Journal: News & Comment

Friday, April 06, 2001
# 11:04:00 PM:

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Ouch. My head hurts.

Yours will too after you view this very strange animated online short film (requires Macromedia Flash). [Link updated 11-Apr-2001. The original site is gone, but my friend Alistair managed to preserve the movie. - D.]

A friend of mine who can understand Japanese writes:

Okay, I played this repeatedly to try to catch all of the lyrics... and almost drove myself insane. However, I did gain a minor measure of understanding (or whatever) from it.

To begin with "Hyakugojyuuichi" means 151: hyaku (pronounced "hee-yah-koo") = one hundred; gojyuu ("go-gee-you") = fifty; and ichi ("ee-chee") = one.

After that, nothing makes sense. The phrases that pop up occasionally (eg. "Found a hobo in my room", "The yodel of life", "Kazoo", etc.) are not the actual lyrics. They are English phonetic interpretations. You've probably guessed that by now.

The people and things that appear (eg. Chris Benoit, Rowan Atkinson, McGruff the Crime Dog, Peewee, Harry Potter, Napster, the singing toy plane, Budweiser, ambulances, etc. etc.) have absolutely nothing to do with anything. Nothing! None of them are mentioned in the song. [By the way, does anybody else think that that's Willem Dafoe with the crazy hair and googly eyes at the end of the song? Or have I truly gone mad?]

The number "151" is the focal point. The singers say it dozens of times and it seems to be the number of iterations of an event that is (or will be) happening. They say that if this event occurs 151 times, it will make them happy. If they dream about it 151 times, it will bring contentment. They think about it constantly. They sing that they are trying very hard to "reach 151". They say that they are looking forward to this event with fervour. The only problem? There is no explanation of what the event is, and why 151 times is the charm. It appears to be a totally random number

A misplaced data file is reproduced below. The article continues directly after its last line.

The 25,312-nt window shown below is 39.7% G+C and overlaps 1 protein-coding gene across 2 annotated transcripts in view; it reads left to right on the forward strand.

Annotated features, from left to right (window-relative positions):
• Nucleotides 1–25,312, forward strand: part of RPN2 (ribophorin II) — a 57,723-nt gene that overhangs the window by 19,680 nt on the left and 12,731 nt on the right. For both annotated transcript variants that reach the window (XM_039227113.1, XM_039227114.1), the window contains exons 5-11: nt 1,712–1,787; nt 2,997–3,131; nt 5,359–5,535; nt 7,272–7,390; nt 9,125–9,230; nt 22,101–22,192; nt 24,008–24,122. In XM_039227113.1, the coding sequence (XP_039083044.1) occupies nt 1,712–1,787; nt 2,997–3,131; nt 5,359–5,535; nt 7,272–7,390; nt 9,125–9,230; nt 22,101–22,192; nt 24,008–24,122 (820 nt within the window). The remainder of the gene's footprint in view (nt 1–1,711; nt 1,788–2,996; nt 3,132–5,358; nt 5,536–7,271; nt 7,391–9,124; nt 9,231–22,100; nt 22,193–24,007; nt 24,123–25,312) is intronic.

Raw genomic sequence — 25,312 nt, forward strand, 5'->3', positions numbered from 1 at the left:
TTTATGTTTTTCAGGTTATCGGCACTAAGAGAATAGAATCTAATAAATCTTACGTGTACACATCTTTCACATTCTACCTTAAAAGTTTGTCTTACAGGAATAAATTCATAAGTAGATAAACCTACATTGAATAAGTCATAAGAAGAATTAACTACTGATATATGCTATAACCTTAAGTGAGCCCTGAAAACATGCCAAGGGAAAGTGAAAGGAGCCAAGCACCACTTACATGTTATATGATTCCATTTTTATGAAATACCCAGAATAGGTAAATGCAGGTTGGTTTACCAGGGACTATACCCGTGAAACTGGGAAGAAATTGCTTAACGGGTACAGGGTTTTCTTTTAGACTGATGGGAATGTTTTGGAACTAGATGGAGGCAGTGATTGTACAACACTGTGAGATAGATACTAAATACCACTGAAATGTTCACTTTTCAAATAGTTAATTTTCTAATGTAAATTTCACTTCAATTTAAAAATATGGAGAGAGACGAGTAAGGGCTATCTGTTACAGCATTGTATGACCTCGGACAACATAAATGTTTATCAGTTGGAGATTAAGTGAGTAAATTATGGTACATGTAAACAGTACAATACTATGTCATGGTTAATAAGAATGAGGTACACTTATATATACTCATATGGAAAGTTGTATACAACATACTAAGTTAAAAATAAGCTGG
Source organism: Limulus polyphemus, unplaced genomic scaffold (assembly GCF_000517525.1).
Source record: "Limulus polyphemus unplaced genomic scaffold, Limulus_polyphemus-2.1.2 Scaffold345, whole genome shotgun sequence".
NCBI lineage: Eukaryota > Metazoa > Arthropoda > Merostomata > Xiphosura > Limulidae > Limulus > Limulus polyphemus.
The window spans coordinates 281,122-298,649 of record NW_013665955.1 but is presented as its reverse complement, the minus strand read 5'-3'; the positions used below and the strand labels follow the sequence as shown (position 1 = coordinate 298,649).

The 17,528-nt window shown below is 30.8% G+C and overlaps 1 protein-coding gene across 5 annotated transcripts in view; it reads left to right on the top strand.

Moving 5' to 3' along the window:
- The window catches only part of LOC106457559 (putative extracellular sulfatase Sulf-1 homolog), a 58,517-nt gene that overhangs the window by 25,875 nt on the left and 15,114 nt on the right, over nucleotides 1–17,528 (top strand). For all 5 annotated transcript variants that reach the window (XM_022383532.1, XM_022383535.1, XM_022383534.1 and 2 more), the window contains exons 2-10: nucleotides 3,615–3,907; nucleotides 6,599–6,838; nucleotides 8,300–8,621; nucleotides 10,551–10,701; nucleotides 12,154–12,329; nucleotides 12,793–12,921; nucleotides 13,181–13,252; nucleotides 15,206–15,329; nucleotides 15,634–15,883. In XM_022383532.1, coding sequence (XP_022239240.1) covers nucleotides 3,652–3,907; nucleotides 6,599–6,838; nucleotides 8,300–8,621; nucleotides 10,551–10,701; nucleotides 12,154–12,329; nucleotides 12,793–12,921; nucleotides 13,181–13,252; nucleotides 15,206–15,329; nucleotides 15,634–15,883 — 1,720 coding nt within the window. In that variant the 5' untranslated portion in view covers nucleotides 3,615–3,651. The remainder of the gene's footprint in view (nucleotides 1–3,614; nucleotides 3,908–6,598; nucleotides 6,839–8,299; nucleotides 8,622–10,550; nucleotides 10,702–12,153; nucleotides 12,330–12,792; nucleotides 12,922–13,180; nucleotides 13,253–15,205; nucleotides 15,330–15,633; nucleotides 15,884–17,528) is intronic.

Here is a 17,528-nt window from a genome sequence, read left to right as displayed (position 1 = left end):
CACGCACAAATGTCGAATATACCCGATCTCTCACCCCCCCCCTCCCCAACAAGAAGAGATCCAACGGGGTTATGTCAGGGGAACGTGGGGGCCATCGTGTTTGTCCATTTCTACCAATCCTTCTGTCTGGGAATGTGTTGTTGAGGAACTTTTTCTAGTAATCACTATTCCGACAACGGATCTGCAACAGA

Other than that, the lyrics are very hard to make out. It's sung as a novelty/nonsense song (think "Chantilly Lace"), with weird voice inflections and slang. The children's lyrics are almost completely indecipherable, but they seem to echo the adult male's lyrics, verbatim. The words that are recognizable are not strung together in a coherent way. The only phrases I caught that made any sense were "I am thinking properly", "Well, that's it for me", "Whatever it is, I've forgotten", "I've got lots of friends, but I don't remember how many", "I have more friends around here somewhere", and a few others that make my brain hurt trying to translate. Umm... yeah.

Alright, that's it. Screw this. I've listened to this thing on a continuous loop while writing this e-mail. I can't believe I've even written this much about it. I quit!


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